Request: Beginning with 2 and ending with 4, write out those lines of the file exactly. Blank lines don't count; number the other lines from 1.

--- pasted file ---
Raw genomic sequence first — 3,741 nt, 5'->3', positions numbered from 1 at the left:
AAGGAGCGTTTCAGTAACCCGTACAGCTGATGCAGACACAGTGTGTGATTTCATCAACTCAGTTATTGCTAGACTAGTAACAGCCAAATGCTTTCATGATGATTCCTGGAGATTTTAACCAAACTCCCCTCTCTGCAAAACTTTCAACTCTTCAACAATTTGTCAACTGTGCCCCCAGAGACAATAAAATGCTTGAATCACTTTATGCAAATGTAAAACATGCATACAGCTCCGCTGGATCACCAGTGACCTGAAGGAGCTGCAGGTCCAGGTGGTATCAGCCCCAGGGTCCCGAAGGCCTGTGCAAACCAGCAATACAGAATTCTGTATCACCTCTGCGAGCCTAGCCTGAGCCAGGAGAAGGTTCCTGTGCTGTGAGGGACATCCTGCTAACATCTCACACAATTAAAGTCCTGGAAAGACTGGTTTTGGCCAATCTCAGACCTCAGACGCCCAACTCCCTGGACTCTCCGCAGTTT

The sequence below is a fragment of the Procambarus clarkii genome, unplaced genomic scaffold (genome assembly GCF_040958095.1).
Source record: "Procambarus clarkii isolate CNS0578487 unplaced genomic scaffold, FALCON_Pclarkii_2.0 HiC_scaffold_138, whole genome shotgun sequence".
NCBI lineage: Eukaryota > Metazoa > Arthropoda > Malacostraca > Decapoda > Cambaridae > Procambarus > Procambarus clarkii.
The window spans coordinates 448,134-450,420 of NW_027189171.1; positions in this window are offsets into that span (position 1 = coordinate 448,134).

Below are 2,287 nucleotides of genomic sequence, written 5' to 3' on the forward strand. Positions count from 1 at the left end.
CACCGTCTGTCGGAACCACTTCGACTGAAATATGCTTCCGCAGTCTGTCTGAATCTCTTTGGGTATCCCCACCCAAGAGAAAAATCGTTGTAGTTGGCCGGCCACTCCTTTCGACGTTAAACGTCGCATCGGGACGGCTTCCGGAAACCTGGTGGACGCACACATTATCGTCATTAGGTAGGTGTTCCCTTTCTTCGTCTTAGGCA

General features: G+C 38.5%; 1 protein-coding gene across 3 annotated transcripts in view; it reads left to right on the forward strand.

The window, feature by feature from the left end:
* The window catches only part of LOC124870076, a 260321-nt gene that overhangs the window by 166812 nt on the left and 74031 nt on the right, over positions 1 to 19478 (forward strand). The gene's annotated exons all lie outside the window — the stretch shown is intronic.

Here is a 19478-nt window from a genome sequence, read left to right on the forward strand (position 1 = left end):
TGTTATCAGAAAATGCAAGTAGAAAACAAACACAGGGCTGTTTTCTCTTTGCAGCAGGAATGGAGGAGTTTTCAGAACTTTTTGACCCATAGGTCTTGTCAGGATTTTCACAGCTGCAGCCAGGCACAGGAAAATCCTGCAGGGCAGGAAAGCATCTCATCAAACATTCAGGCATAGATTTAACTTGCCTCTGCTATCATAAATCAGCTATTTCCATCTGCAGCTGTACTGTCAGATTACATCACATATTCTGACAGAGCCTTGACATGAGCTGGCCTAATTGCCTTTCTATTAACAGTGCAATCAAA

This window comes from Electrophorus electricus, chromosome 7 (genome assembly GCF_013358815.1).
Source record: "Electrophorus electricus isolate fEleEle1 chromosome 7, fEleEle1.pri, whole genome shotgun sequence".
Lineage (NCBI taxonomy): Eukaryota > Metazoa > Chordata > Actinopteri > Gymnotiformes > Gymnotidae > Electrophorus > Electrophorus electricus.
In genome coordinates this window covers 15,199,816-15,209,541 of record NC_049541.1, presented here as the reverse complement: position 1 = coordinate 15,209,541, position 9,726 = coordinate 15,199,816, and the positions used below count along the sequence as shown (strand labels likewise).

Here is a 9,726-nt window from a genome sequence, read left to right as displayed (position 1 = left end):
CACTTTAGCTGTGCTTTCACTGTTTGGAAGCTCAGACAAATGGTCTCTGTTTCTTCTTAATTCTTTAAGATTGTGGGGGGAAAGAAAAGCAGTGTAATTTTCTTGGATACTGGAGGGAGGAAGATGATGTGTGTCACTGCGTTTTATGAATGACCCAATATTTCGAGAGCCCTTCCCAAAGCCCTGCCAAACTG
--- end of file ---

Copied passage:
AAGGAGCGTTTCAGTAACCCGTACAGCTGATGCAGACACAGTGTGTGATTTCATCAACTCAGTTATTGCTAGACTAGTAACAGCCAAATGCTTTCATGATGATTCCTGGAGATTTTAACCAAACTCCCCTCTCTGCAAAACTTTCAACTCTTCAACAATTTGTCAACTGTGCCCCCAGAGACAATAAAATGCTTGAATCACTTTATGCAAATGTAAAACATGCATACAGCTCCGCTGGATCACCAGTGACCTGAAGGAGCTGCAGGTCCAGGTGGTATCAGCCCCAGGGTCCCGAAGGCCTGTGCAAACCAGCAATACAGAATTCTGTATCACCTCTGCGAGCCTAGCCTGAGCCAGGAGAAGGTTCCTGTGCTGTGAGGGACATCCTGCTAACATCTCACACAATTAAAGTCCTGGAAAGACTGGTTTTGGCCAATCTCAGACCTCAGACGCCCAACTCCCTGGACTCTCCGCAGTTT

The sequence below is a fragment of the Procambarus clarkii genome, unplaced genomic scaffold (genome assembly GCF_040958095.1).
Source record: "Procambarus clarkii isolate CNS0578487 unplaced genomic scaffold, FALCON_Pclarkii_2.0 HiC_scaffold_138, whole genome shotgun sequence".